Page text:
IFC Looks To Raise Nation’s Media Literacy

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IFC this week will launch a series and public-affairs campaign, both of them designed to raise the level of media literacy in this country.

The project may have the added benefit of lowering the demographic age of the channel's viewership, as the IFC Media Project is targeted at college-aged viewers. Currently, the network's typical viewers are between the ages of 18 to 49, with a strong core of men 18 to 34, according to executives. The effort should draw in more 18-to-34-year-old viewers, they said.

The campaign was inspired when the channel televised the documentary This Film Is Not Yet Rated, which outed the members of the ratings board of the Motion Picture Association of America, described its perceived biases and outlined the secretive way it reviews producers' appeals of movie ratings. That got channel executives thinking about the lack of media literacy in this country, IFC and Sundance Channel president Evan Shapiro said.

U.S. consumers spend 70% of their time tethered to electronic devices, consuming information, Shapiro asserted, yet most are unaware of how news and information are collected and communicated, nor do they cast a critical eye on the source of that material. By contrast, people in other countries are taught media literacy in school, he said.

IFC was considering a pro-social campaign when the producers of a six-week series on media literacy approached the network.

“It was a perfect collision,” IFC TV executive vice president and general manager Jennifer Caserta said.

The series, titled IFC Media Project, will debut Nov. 18. It is produced by HonestEngine TV, Meghan O'Hara (Fahrenheit 9/11, Sicko) and Nick McKinney (The Daily Show With Jon Stewart). It is hosted by veteran MTV and CBS news reporter Gideon Yago, and will run each Tuesday at 8 p.m.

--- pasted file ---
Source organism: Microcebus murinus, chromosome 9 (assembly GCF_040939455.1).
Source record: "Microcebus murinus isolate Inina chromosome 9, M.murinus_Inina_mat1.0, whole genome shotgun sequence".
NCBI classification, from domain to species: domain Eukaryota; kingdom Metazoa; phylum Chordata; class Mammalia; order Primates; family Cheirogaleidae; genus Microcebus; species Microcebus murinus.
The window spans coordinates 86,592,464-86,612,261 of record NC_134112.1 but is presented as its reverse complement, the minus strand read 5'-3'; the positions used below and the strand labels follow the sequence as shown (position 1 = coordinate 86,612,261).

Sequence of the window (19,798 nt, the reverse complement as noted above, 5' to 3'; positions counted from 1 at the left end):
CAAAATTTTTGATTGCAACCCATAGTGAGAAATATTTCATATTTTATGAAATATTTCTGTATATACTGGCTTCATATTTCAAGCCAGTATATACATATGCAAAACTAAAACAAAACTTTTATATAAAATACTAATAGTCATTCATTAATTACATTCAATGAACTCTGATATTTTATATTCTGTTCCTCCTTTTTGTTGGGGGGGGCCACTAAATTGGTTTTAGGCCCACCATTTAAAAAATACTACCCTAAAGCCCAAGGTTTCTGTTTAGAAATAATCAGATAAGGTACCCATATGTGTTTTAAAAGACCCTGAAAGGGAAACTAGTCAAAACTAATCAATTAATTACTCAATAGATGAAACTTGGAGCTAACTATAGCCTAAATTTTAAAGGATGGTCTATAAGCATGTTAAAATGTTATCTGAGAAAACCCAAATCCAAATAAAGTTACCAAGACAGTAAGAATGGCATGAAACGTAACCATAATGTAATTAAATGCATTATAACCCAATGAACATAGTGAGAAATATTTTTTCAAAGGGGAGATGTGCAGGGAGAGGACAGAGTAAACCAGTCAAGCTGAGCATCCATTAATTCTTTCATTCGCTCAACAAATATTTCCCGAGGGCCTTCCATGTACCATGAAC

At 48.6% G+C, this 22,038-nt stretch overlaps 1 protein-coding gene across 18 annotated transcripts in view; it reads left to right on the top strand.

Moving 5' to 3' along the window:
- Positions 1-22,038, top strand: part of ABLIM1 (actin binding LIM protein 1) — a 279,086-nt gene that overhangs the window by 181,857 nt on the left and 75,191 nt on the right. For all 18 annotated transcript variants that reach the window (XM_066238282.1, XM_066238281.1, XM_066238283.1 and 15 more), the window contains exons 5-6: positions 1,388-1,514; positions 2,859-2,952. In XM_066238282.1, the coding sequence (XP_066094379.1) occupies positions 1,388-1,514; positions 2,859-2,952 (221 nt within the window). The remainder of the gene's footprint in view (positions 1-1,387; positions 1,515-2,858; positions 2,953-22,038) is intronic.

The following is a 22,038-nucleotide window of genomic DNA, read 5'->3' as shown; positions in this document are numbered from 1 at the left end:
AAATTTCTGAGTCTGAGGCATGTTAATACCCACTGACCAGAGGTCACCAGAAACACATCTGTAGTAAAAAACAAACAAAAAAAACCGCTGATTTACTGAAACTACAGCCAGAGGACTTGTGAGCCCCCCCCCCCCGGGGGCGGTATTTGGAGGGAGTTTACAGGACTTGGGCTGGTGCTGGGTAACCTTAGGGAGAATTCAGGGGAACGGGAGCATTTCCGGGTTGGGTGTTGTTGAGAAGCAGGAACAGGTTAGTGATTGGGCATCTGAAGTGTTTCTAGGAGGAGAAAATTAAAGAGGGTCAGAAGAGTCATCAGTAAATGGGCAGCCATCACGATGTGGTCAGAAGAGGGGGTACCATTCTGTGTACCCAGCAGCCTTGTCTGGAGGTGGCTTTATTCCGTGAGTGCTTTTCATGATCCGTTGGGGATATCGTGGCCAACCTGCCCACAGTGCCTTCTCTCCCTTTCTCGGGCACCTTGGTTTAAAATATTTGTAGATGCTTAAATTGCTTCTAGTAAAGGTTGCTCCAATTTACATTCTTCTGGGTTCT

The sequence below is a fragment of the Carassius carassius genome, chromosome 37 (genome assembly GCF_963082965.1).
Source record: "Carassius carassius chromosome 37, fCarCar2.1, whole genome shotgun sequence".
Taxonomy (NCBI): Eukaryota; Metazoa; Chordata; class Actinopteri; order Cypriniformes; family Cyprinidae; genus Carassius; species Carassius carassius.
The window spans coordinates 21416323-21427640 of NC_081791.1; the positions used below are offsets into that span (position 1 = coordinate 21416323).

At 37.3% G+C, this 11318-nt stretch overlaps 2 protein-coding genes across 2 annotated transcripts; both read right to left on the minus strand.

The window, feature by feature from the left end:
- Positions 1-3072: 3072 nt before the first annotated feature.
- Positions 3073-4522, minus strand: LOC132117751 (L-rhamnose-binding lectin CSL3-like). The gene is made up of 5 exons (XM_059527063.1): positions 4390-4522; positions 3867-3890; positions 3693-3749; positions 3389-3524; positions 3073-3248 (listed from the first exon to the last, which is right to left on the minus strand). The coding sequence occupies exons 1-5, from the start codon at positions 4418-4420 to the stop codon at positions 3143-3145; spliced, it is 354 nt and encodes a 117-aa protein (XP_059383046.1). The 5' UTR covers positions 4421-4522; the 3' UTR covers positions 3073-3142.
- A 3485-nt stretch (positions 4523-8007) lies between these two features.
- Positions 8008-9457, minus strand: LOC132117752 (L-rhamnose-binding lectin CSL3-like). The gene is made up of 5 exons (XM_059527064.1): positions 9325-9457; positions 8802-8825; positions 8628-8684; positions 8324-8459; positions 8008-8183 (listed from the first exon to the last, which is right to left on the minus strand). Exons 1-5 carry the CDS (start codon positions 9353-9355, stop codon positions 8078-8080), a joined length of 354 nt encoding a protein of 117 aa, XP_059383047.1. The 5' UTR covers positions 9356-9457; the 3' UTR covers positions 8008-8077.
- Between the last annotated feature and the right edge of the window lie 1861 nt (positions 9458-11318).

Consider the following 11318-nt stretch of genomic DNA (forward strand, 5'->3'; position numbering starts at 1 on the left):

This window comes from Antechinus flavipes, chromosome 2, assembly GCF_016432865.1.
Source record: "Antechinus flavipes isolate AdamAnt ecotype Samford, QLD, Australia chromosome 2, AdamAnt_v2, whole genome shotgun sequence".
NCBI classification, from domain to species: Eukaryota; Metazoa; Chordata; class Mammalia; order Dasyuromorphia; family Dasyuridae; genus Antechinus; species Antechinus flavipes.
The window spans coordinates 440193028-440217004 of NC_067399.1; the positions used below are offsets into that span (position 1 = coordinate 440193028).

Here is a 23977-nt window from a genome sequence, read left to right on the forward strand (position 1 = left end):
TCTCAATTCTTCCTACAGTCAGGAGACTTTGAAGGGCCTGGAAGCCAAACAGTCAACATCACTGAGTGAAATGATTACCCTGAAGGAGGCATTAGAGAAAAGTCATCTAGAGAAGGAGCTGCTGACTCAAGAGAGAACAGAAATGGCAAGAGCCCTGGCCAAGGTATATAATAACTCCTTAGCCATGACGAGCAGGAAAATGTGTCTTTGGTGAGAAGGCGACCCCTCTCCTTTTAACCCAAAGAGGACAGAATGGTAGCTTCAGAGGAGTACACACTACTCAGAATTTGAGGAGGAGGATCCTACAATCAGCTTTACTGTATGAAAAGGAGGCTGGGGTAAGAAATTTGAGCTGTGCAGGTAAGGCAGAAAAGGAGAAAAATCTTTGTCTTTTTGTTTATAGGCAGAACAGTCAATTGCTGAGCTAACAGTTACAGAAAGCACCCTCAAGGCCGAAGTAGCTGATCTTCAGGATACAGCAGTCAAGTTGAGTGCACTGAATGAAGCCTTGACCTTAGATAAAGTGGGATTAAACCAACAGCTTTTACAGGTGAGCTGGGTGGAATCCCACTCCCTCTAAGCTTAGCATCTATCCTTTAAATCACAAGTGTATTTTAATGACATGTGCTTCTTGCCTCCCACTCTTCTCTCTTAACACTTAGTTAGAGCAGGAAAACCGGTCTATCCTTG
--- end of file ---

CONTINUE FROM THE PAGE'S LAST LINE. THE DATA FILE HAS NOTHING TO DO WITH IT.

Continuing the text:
The first episode will discuss the lack of coverage for disappearances of non-white adults, as opposed to the media frenzy around the kidnapping of Utah teen Elizabeth Smart; and the supportive treatment of Israel and its politics by major media.

The day of the debut, the network will host its first related town hall event in New York, a panel discussion including Arianna Huffington, William Kristol, Pete Hamill and Christopher Buckley. The pundits will discuss how the media shaped the debate in the recently concluded national elections. IFC intends to do two more “I on the Media” town halls, in Philadelphia and Boston, in December in support of the initiative.

IFC is developing the campaign content in conjunction with the Media Education Lab at Temple University, the Aspen Institute Communications in Society Program, and National Association of Literacy Educators.

The channel will also launch a media literacy Web site, where viewers can take a quiz to test their media savvy.

The executives said they intend to turn the initiative into a local ad sales or consumer sweepstakes campaign during 2009.

IFC will promote viewership of the series with Web ads and grassroots marketing on the Web, in order to attract the target, younger viewers.

“In this election, younger voters had a huge stake. If we have a hand in shaping our audience, promoting a more discriminating look [at news], then we've done our job,” said Caserta.

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